Tigres del Norte, Latin legends following in footsteps of Johnny Cash

Mexico City (AFP) –


In 1968, when music legend Johnny Cash was giving his iconic concert at Folsom Prison, Los Tigres del Norte were newly arrived Mexican immigrants dreaming of making it big in the United States.

Five decades later, the band -- now legends in their own right -- are back in Mexico promoting their latest album: a tribute to Cash recorded live in concert at the same California prison, many of whose inmates are Latino.

The album and accompanying Netflix documentary, "Los Tigres del Norte at Folsom Prison," are a fitting capstone for a band that is arguably the Latino answer to Cash: country boys who shot to fame with songs of outlaws, prisoners and rebels.

Cash, the baritone-voiced "Man in Black," left an indelible mark on country, rock and gospel music before his death in 2003 at age 71.

A devout but troubled Christian who called himself "the biggest sinner of them all," he made his famous stop at Folsom State Prison on a long spiritual journey that saw him go from an alcohol- and drug-abusing bad boy to a singer of penitence and redemption.

Los Tigres del Norte are musical bad boys, too. Famous for their "narcocorridos," or songs chronicling the lives of drug traffickers, they have faced fines and bans in Mexico for allegedly glorifying criminals.

Like Cash, though, they laced their songs to the inmates at Folsom with a deeper message: in their case, a reflection on what it means to be Latino and "illegal" at a time when immigrants like themselves are regularly portrayed as criminals by US President Donald Trump.

"We're very worried" about the current political climate, guitarist Luis Hernandez told AFP in Mexico City.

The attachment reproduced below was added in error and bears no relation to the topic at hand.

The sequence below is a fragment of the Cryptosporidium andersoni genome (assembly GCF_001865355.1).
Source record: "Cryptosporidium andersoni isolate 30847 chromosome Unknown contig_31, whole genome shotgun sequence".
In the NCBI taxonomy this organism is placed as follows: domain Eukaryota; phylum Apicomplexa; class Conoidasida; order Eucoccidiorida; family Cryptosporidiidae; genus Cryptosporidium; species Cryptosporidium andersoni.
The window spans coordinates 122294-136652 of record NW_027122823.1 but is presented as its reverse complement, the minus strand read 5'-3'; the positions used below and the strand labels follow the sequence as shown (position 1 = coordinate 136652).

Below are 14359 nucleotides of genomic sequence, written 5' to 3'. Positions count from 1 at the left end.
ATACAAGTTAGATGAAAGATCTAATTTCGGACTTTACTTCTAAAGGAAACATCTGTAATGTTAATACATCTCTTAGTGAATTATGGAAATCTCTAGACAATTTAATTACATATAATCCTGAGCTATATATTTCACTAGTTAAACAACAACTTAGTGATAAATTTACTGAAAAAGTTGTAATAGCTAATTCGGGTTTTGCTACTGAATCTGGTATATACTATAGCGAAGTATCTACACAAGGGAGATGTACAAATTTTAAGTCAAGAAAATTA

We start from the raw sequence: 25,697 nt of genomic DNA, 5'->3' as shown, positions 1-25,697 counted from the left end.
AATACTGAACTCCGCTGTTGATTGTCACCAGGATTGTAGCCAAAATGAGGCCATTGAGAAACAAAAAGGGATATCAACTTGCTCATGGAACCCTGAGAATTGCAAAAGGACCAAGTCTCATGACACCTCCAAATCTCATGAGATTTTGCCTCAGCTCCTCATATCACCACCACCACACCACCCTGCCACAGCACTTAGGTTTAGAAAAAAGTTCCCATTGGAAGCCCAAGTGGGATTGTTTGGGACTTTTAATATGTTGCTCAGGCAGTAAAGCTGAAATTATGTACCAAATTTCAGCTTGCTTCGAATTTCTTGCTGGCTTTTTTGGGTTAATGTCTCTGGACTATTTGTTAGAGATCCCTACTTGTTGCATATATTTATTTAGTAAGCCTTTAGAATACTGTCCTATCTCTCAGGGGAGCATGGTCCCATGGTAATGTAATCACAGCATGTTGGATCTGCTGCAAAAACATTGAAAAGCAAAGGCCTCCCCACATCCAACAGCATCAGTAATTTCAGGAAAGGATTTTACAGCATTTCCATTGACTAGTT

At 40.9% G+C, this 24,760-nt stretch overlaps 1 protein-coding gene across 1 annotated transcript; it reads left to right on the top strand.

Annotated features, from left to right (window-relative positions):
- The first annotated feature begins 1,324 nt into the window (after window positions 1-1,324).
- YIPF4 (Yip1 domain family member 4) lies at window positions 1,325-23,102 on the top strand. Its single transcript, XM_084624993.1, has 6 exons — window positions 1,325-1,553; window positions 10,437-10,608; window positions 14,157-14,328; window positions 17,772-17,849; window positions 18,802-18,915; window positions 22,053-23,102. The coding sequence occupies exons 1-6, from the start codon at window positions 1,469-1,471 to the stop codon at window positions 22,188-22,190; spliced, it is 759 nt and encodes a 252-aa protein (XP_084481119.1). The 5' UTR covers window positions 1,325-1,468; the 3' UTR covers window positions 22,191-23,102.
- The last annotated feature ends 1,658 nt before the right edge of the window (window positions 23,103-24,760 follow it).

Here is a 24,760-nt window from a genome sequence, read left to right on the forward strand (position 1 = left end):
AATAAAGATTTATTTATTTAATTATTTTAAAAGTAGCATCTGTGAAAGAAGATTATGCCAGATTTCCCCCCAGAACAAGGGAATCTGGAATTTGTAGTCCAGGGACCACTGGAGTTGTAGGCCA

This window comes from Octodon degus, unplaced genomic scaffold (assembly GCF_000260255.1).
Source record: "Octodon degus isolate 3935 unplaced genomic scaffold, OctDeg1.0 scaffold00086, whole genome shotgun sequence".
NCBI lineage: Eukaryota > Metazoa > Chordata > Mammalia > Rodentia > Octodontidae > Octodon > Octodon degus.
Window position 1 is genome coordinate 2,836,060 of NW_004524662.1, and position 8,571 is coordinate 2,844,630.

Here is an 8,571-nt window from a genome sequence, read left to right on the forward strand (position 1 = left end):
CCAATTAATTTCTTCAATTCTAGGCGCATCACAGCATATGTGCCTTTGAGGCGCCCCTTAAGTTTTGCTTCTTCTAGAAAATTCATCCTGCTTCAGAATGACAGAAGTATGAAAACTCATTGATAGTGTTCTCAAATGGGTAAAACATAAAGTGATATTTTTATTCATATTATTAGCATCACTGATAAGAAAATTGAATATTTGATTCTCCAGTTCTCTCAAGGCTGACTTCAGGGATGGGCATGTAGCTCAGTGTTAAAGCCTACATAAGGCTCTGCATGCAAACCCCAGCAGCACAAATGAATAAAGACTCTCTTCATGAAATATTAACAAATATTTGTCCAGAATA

"Life in the US is very tough for immigrants. They're constantly putting obstacles in your path, giving you different rules. The only answer... is getting out the vote, uniting as Mexicans and Latin Americans to show our strength and achieve a change."

- Latino power -

Hernandez, the youngest Tigre, at 45, is one of the five members of this literal band of brothers. The others are his siblings Eduardo (54, accordion), Hernan (61, bass) and Jorge (66, vocals), plus their cousin Oscar Lara (69, drums).

Past members include two more Hernandez brothers, Freddy and Raul.

Natives of the village of Rosa Morada, in the lawless state of Sinaloa, in northwestern Mexico, the Hernandezes founded the band in the late 1960s and soon hopped the border to San Jose, California.

Their name, which means "The Tigers of the North," is a nod to both their cross-border lives and their musical style, "norteno," or northern music, Mexico's accordion-heavy equivalent of country.

Los Tigres have achieved huge success on both sides of the border, selling more than 40 million albums and racking up seven Grammys.

Now naturalized US citizens, they say, like many Mexican-Americans, that they often live their lives in between one identity and the other.

"We're not from either here or there," said Luis.

"The only way we can make a difference is by passing our culture and our roots to the next generation, explaining where we come from and why we go to a country like the United States," he said of the band's music.

"We're trying to build young people's consciousness, encourage them to get an education, so they don't end up like some of the inmates who tell their story in the documentary, who didn't get a chance to study and got led astray."

Eduardo said the band -- who originally arrived in the United States with 90-day visas, which they overstayed -- particularly identified with one group of inmates.

"There is this problem at Folsom Prison: inmates who are undocumented immigrants, and who will be deported after serving their sentences, after being there for so many years," he said.

The accordionist called Trump's anti-immigrant attacks "outrageous."

The band, which publicly supported former president Barack Obama, is working to get out the Latino vote when Trump stands for re-election next year.

"A lot of what happened to us the last time (2016, when Trump won the presidency) was because the majority of Latinos didn't vote," said Luis.